In the past few decades, the Archaeological community led by elements of the Archaeological Institute of America-a large and powerful organization with a long reach-has become increasingly aggressive in calling for and working toward the prohibition of private collecting of antiquities. Nevermind that this would undue several centuries of progress and mutual cooperation, or that it would dramatically impact the funding of public numismatic collections. Nevermind that it would stifle the most productive source of numismatic research that the world has ever seen. Nevermind that it would trod on the individual rights and freedoms of tens of thousands of private citizens in a supposedly free country. Nevermind that it would have a severe economic impact on hundreds of legitimately organized and operating businesses.
The espoused view of the AIA is that private collecting fosters the pilfering and potential destruction of archaeological sites and of the historical record. Therefore, private collecting is anathema-regardless of its record of achievement or its value to society. This parochial view essentially "throws the baby out with the bath water". In fact, the argument is so lacking in merit that one has to wonder if it is not actually a screen for some less altruistic motivation
The notion that only trained archaeologists are capable of interpreting the past or preserving its heritage is utter nonsense. Since the days of Franz Boas and his "Historical Particularists" the discipline of archaeology has concentrated on the meticulous collection and cataloguing of minute details that seldom find their way into accessible reports, much less into some form of dialogue that improves our understanding of the past. Meanwhile, private collectors and professional numismatists have added volumes to the library of man's heritage.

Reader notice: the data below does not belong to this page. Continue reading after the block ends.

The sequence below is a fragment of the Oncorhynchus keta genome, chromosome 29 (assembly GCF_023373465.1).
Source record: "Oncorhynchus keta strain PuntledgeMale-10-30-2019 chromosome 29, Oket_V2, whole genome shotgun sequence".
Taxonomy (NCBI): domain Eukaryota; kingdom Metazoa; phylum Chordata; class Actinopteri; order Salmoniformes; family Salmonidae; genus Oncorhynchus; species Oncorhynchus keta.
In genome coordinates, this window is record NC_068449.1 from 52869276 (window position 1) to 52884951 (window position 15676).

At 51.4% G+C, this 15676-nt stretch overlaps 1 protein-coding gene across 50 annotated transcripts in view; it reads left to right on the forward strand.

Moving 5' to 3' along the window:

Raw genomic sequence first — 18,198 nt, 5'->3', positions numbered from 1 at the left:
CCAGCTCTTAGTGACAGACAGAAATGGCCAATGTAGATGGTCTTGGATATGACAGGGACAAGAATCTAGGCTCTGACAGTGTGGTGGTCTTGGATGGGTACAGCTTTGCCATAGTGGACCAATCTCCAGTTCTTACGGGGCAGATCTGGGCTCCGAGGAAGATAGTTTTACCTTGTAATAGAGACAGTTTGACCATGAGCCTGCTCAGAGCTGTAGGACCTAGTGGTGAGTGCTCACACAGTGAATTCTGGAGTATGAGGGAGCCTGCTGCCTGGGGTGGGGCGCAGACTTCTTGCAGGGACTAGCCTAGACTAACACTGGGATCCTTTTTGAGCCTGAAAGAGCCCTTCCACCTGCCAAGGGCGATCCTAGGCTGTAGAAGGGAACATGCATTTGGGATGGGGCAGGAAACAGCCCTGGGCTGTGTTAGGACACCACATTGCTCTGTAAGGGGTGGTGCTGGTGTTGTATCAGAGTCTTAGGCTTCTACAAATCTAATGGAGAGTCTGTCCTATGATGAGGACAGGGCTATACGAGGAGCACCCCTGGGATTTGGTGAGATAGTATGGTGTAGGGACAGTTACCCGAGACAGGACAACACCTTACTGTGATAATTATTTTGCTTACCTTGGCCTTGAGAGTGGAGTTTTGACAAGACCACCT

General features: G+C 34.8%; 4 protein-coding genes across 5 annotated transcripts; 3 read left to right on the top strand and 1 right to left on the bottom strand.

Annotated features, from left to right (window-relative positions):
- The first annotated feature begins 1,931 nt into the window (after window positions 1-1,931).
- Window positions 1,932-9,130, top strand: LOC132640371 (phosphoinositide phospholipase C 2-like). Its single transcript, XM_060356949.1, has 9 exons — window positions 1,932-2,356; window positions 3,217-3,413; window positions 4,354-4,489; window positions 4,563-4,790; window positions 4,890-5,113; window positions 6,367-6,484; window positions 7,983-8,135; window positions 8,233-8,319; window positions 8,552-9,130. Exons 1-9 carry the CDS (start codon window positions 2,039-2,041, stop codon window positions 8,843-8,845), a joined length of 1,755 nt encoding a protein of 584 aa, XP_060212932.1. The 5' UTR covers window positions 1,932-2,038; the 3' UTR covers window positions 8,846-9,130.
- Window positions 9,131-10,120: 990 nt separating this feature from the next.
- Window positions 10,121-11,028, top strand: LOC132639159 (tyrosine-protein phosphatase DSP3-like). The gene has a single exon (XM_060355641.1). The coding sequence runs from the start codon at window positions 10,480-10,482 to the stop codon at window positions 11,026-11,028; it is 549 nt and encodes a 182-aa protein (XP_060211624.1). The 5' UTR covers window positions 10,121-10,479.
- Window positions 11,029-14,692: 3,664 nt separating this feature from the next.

If the archaeological community were truly concerned with preserving cultural heritage for all of society, we would see a proliferation of data being made available for private research. Instead, we see the AIA forbidding its members to speak at meetings of private collectors and prohibiting them from writing for the pages of independent journals like The Celator.
The AIA is trying hard to polarize the entire academic community against private collecting, and even castigates public museums that do not accept its inflexible ideology. The organization that once was a friend to numismatists is being hijacked by a group of zealots that have turned it into a medieval-like cloister where only a chosen few will hold the keys to knowledge.
Elsewhere in this issue you will find a press release announcing the establishment of the Ancient Coin Collectors Guild. One of the first and highest priorities of this new Guild will be to meet the AIA challenge head on with all of the resources that the collector community can muster."